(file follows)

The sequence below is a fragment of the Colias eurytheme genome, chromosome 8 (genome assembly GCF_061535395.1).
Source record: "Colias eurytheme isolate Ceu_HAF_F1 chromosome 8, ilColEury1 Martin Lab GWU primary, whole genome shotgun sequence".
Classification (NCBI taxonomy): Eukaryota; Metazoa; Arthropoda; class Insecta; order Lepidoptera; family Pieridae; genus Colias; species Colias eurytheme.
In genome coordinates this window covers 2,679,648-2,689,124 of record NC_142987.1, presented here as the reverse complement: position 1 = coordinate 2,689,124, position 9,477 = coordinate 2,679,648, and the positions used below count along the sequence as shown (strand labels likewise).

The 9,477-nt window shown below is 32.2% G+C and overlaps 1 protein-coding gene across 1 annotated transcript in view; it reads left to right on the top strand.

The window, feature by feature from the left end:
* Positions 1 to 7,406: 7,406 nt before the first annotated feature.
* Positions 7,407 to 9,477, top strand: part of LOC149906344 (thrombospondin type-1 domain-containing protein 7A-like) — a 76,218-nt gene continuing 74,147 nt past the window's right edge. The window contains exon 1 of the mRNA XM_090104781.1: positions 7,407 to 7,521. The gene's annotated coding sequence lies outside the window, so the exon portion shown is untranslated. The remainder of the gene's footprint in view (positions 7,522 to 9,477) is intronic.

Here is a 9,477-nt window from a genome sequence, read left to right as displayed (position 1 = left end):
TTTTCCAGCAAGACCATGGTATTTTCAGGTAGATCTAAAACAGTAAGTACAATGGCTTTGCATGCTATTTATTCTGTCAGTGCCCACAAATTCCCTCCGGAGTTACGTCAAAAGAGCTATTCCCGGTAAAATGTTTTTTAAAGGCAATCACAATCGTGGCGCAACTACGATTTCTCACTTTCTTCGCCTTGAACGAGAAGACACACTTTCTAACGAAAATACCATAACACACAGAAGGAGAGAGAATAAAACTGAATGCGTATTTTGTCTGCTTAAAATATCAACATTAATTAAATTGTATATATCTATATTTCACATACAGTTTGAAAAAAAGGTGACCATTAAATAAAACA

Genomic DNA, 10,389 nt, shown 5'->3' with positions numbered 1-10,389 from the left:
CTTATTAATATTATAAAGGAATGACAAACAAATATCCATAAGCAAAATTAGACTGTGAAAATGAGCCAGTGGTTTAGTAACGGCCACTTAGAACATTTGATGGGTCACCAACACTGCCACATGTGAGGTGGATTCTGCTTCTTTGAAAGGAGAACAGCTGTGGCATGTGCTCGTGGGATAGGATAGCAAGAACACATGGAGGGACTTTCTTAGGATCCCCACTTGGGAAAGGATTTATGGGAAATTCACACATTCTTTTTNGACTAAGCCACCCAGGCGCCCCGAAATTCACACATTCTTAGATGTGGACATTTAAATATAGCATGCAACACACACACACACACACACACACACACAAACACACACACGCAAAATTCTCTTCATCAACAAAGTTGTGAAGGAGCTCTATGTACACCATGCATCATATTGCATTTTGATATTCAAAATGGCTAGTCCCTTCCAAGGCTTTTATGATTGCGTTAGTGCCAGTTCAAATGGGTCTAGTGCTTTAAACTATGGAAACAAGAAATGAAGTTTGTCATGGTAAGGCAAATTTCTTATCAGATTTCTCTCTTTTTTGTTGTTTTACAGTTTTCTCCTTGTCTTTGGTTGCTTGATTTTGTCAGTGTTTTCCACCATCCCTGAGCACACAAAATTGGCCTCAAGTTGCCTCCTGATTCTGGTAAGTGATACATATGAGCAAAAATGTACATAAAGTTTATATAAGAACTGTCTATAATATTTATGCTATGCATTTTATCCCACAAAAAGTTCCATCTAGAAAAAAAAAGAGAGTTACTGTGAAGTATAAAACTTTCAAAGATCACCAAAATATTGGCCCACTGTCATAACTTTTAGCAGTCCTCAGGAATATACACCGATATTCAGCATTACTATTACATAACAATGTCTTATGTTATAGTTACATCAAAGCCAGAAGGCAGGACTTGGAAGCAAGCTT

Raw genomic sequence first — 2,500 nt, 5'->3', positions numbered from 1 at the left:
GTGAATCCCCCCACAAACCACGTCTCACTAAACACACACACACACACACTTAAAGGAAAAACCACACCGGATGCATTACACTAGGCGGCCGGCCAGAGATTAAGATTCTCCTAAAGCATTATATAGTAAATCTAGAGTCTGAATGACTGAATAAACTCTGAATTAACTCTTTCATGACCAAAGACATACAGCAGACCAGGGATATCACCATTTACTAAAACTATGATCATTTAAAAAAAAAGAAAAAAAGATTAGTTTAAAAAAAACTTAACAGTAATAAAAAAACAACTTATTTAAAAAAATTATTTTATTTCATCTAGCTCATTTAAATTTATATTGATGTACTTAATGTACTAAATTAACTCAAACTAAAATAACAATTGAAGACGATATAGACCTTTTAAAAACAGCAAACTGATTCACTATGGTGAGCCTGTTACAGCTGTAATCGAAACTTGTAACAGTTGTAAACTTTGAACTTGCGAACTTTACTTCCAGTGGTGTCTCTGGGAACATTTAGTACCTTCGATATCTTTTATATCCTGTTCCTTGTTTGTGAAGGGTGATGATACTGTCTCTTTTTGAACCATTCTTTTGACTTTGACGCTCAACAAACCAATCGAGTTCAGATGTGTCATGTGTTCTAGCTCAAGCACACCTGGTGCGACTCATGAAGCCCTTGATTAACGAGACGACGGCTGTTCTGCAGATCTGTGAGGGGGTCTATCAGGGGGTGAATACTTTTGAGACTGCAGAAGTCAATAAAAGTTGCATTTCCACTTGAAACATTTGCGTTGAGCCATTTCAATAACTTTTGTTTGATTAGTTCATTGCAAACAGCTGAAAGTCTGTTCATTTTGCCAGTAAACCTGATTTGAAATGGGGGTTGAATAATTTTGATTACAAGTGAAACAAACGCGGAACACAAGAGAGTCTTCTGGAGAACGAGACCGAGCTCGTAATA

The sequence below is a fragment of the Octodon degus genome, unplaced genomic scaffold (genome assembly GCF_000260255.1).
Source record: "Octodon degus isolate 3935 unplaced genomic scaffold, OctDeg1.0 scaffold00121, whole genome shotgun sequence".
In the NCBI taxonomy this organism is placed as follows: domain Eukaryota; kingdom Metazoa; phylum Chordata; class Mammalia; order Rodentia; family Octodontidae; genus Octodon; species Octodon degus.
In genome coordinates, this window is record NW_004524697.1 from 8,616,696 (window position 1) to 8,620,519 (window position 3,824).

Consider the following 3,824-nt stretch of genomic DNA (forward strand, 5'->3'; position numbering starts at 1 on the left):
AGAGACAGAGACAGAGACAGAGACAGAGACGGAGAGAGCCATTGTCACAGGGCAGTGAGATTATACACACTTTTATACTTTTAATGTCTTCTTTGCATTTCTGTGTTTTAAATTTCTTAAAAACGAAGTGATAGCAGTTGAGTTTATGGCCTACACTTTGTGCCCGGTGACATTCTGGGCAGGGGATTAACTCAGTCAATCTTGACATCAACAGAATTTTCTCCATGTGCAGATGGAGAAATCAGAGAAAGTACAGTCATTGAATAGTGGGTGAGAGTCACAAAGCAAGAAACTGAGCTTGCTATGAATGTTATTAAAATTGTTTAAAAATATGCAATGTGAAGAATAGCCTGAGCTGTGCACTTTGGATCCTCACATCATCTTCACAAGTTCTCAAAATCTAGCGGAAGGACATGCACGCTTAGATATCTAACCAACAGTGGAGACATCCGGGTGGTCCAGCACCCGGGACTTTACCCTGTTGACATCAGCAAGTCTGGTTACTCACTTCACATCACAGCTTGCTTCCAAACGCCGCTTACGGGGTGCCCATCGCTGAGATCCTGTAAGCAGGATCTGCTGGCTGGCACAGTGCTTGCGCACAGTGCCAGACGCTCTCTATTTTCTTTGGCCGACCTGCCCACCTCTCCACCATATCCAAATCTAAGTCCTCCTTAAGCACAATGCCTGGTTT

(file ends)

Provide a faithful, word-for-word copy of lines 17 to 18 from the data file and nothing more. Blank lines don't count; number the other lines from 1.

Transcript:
In the NCBI taxonomy this organism is placed as follows: domain Eukaryota; kingdom Metazoa; phylum Chordata; class Mammalia; order Rodentia; family Octodontidae; genus Octodon; species Octodon degus.
In genome coordinates, this window is record NW_004524697.1 from 8,616,696 (window position 1) to 8,620,519 (window position 3,824).